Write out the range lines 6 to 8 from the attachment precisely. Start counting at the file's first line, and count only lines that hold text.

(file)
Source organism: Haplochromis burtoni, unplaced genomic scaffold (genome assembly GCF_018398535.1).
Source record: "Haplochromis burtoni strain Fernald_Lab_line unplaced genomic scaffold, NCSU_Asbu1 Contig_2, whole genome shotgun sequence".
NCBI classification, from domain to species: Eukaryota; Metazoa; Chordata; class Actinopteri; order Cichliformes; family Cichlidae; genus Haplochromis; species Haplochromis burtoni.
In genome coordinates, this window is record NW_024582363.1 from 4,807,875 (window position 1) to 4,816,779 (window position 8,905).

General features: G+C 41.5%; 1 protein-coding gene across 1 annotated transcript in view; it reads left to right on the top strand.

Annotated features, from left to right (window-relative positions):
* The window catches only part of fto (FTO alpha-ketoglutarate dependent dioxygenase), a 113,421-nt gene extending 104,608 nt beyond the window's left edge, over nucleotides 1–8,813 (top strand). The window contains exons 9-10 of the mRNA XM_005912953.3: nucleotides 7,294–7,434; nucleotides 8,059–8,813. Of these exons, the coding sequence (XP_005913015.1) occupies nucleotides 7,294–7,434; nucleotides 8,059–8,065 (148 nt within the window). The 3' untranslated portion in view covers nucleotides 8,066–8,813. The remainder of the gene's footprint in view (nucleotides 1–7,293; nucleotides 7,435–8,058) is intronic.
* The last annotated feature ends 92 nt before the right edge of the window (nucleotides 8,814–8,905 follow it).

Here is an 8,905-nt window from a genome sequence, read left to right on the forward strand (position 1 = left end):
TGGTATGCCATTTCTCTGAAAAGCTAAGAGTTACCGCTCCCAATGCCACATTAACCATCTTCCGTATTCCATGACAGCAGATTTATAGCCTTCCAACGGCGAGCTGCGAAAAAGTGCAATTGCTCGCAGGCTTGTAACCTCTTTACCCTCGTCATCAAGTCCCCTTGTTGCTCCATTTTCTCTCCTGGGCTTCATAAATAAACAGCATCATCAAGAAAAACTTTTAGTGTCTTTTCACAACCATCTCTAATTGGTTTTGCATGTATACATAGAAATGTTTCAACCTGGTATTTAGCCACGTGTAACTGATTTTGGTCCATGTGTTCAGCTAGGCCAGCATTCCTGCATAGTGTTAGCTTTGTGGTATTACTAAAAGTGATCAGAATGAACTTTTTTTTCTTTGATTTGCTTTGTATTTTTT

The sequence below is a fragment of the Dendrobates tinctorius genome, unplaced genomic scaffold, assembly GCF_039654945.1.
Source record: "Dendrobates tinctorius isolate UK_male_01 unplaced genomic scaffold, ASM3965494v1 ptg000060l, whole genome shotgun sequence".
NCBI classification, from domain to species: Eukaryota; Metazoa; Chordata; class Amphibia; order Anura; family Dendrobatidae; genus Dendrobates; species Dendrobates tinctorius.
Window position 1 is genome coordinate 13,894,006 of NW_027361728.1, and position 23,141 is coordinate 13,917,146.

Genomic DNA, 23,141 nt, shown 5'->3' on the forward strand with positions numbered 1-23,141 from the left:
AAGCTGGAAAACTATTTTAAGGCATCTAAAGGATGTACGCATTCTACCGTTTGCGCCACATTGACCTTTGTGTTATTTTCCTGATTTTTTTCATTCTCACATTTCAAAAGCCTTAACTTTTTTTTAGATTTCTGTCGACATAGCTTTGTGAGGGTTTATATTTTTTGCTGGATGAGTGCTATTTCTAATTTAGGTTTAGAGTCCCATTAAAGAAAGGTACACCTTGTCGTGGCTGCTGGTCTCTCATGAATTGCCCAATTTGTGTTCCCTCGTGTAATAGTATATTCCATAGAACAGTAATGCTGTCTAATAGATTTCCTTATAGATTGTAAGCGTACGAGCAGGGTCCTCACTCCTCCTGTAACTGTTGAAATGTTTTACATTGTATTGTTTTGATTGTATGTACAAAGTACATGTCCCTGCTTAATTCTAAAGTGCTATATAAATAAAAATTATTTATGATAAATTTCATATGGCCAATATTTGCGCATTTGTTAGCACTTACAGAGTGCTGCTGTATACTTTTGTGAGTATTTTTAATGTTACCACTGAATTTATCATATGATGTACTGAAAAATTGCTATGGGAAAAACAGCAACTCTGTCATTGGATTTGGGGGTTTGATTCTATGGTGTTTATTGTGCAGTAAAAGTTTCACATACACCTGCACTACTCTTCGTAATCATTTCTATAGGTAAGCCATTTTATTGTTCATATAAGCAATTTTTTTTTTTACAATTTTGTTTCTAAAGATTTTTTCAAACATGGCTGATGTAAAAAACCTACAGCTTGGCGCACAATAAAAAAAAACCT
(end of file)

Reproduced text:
Annotated features, from left to right (window-relative positions):
* The window catches only part of fto (FTO alpha-ketoglutarate dependent dioxygenase), a 113,421-nt gene extending 104,608 nt beyond the window's left edge, over nucleotides 1–8,813 (top strand). The window contains exons 9-10 of the mRNA XM_005912953.3: nucleotides 7,294–7,434; nucleotides 8,059–8,813. Of these exons, the coding sequence (XP_005913015.1) occupies nucleotides 7,294–7,434; nucleotides 8,059–8,065 (148 nt within the window). The 3' untranslated portion in view covers nucleotides 8,066–8,813. The remainder of the gene's footprint in view (nucleotides 1–7,293; nucleotides 7,435–8,058) is intronic.
* The last annotated feature ends 92 nt before the right edge of the window (nucleotides 8,814–8,905 follow it).